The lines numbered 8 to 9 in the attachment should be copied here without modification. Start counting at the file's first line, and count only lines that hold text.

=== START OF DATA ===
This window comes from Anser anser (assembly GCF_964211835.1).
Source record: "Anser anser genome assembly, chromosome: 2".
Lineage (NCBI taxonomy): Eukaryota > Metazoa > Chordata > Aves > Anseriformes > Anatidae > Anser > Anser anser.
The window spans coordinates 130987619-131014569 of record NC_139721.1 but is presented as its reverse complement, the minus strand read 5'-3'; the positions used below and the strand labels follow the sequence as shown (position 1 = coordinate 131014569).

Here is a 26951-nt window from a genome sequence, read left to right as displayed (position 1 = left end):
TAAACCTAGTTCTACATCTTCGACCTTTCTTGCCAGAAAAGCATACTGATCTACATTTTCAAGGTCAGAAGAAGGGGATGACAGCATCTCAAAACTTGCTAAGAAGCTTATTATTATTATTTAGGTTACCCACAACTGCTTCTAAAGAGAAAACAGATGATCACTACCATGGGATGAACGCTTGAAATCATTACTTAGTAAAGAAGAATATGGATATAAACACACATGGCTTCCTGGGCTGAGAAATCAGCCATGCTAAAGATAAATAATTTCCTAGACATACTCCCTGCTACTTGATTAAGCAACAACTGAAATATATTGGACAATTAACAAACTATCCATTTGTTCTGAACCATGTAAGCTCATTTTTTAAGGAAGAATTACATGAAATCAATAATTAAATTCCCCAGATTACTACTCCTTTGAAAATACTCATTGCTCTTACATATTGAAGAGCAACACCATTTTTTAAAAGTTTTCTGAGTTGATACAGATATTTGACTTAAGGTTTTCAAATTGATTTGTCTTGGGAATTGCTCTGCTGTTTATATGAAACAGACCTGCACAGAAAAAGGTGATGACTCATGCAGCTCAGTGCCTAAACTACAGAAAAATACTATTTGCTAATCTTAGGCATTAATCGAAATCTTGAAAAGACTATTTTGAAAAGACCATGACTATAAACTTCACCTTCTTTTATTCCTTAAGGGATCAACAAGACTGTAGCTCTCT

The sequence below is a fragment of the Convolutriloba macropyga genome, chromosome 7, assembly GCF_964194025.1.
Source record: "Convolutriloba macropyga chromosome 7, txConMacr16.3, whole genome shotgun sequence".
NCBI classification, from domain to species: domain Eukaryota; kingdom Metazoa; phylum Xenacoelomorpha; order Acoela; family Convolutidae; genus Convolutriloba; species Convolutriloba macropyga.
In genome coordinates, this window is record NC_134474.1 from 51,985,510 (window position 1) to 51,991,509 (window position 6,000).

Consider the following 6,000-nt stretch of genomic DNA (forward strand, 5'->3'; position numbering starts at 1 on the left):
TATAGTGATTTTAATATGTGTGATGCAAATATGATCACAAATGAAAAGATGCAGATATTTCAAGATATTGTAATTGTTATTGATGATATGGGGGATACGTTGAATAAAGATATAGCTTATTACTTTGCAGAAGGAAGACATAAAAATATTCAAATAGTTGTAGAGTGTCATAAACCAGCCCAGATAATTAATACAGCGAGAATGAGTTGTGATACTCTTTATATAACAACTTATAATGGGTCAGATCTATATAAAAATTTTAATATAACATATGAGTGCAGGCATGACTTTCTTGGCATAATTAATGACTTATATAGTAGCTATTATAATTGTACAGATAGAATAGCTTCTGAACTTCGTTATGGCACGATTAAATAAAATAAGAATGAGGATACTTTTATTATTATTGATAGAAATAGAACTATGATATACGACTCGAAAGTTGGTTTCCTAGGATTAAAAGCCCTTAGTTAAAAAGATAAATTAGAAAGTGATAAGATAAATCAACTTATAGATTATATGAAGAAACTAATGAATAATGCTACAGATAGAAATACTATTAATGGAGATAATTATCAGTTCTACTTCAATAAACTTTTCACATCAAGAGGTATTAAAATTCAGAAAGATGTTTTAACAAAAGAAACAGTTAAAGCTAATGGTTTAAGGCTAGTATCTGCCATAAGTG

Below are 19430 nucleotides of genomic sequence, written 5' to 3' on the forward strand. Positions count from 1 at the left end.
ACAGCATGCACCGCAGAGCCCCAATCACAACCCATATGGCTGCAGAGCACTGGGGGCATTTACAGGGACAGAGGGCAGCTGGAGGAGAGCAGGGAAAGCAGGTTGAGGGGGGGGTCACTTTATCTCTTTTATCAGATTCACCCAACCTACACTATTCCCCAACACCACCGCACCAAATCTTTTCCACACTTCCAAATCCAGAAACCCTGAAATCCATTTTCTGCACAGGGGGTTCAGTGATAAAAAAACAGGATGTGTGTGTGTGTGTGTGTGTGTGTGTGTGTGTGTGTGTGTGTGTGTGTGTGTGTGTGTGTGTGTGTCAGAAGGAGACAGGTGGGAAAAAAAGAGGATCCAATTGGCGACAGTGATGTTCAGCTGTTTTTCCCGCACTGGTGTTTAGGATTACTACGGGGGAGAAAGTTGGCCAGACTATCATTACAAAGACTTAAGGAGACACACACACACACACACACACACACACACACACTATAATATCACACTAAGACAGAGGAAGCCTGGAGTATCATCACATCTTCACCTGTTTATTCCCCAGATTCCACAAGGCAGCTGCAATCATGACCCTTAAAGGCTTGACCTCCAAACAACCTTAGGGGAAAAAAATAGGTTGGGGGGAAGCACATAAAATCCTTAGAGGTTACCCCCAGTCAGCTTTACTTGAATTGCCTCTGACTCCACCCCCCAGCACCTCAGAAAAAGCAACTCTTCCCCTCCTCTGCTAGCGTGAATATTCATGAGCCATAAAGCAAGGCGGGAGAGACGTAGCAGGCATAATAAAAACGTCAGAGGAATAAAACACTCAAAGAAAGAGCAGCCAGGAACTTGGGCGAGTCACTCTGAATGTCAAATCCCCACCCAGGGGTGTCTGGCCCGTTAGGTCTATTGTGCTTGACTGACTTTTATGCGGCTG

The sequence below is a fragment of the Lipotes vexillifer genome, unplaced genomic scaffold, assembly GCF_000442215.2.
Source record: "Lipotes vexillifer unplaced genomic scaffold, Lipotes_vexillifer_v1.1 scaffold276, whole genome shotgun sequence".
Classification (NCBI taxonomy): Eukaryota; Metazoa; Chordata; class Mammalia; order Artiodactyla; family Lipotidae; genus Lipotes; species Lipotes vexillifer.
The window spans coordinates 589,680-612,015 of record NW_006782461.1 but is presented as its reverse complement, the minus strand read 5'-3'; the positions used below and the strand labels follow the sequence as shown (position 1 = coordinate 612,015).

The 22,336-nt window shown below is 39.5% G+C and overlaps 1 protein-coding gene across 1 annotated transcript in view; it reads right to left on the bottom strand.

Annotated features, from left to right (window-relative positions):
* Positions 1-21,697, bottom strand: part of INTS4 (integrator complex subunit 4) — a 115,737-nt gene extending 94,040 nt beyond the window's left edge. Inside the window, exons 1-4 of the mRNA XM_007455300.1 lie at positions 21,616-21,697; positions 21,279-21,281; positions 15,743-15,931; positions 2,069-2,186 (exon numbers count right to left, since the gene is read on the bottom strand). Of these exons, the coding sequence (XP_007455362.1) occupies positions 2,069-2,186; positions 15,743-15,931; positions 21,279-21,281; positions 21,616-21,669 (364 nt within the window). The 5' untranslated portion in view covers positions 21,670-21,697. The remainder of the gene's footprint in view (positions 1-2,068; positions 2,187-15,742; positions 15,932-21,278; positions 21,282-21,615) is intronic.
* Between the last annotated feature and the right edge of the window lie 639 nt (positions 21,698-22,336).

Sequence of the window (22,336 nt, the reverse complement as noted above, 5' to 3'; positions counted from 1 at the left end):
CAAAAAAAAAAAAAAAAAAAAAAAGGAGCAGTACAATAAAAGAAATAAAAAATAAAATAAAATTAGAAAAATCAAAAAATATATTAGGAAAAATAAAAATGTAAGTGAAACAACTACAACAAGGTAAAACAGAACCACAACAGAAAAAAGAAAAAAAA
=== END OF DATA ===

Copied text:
Source record: "Convolutriloba macropyga chromosome 7, txConMacr16.3, whole genome shotgun sequence".
NCBI classification, from domain to species: domain Eukaryota; kingdom Metazoa; phylum Xenacoelomorpha; order Acoela; family Convolutidae; genus Convolutriloba; species Convolutriloba macropyga.